Dust Mopping

1. Although more costly initially, an all synthetic, dust mop is the best choice for lowest end-use cost, performance, appearance and safety. They will out-last cotton dust mops, perform more consistently, launder more easily and because they are available in colors, have a better initial and continued appearance. They do not require dust mop treatment and as a result are safer due to the fire hazards associated with oil-based mop treatments as well as not leaving residuals of oil on floors that could cause a slip/fall situation or adhesion and aesthetic problems with floor finishes. The second best choice is the combination cotton and synthetic fiber dust mops that have some of the previously listed features. Cotton dust mop heads, although relatively inexpensive, require dust mop treatment, discolor badly, and because of oil-based mop treatments, are a potential fire hazard.
2. When laundering dust mops, ensure that the manufacturer’s recommended washing and drying procedures are followed. Dust mops are commonly washed in a knit bag to reduce piling and balling. Synthetic and cotton/synthetic fiber blends of dust mops require cooler drying temperatures.
3. When treating dust mops, avoid atomizing solvent-based mop treatments in the presence of an open flame, as there will be a serious fire hazard. This caution relates to both bulk and aerosol types of oil-based mop treatments. Note: For Ultra Chem Labs’ floor finishes do not use a mop treatment on dust mops.
4. When treating freshly laundered or new untreated dust mops, ensure that the dust Mop treatment label directions are followed. A common dust mop treatment procedure is to lay the dust mop, bottom up, on a suitable surface, a plastic bag protective covering may suffice, and to pour the dust mop treatment on the underside of the dust mop and then to roll it up, place it in a plastic bag and place the bag in a metal container with a lid of a false bottom. The treatment should be allowed to permeate evenly throughout the dust mop overnight.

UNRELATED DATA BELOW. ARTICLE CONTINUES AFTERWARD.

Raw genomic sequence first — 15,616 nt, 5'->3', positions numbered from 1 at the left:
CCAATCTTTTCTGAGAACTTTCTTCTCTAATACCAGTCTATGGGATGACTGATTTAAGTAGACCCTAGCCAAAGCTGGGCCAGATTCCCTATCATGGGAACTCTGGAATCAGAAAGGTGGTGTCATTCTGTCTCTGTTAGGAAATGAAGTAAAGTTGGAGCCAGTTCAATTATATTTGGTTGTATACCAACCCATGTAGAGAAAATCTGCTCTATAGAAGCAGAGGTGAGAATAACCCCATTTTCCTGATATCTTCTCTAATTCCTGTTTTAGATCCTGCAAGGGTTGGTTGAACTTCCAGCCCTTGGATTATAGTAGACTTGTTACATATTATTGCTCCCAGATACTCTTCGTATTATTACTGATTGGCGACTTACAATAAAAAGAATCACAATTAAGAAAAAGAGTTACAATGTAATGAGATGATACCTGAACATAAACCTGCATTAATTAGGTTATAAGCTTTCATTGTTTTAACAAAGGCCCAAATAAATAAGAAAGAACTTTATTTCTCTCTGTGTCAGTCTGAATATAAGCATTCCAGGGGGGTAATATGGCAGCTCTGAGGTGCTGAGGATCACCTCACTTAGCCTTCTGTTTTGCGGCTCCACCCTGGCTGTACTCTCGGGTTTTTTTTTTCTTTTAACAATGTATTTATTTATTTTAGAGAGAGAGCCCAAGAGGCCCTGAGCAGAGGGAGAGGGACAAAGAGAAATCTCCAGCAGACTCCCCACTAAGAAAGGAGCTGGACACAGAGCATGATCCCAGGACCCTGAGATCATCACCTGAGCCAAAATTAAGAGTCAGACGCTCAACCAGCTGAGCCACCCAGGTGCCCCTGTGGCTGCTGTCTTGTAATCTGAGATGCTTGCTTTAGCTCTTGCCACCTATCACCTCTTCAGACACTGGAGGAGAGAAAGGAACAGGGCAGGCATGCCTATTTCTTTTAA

5. Touchups of dust mop treatments can be accomplished with either a bulk dust mop treatment used in a suitable sprayer or with an aerosol dust mop treatment used in a suitable sprayer or with an aerosol dust mop treatment. Vacuum debris and soil from the dust mop head or brush the debris into a plastic lined waste receptacle while the head is still on the frame. Spray the dust mop lightly. While spraying, ensure that any over spray does not come in contact with the floor, as it could become a serious slip hazard.
6. There are two basic styles of dust mop frames and handles, one being a rigid frame and handle type and other a swivel frame and handle type. Both have their features, however, there is a swivel type that can be easily and simply converted to a rigid type. Some swivel types offer a feature that allows the frame to collapse making the installation of the dust mop head easier allowing it to use a dust mop head that has two solid pockets sewn into the top of the dust mop head. These pockets give a more positive fit. The non-collapsible type requires the use of a split boot on one side of the top of the dust mop head to allow the frame to slip into the dust mop head pockets.
7. When dust mopping larger floor surfaces, select a number of drop points to leave large amounts of dust and debris at. Overloading the dust mop head will not allow the floor to be dust mopped properly. Select drop points that will not be tracked back onto the cleaned floor by foot traffic from these drop points. Pick up soil at drop points with a dustpan, a broom or brush and dispose of litter. If a dust mop is over-loaded, it will begin to leave heavier types of debris behind, such as sand.
8. Never shake a dust mop out inside a building. To unload the dust mop, ‘fluke’ the dust mop by thrusting the loose soil with the dust mop 2″ to 3″ away from the ground.

Alternate Procedure Options
Note: Use only synthetic, untreated dust mops on floors coated with ULTRA FLOOR CARE ‘SEALER’ and finishes.

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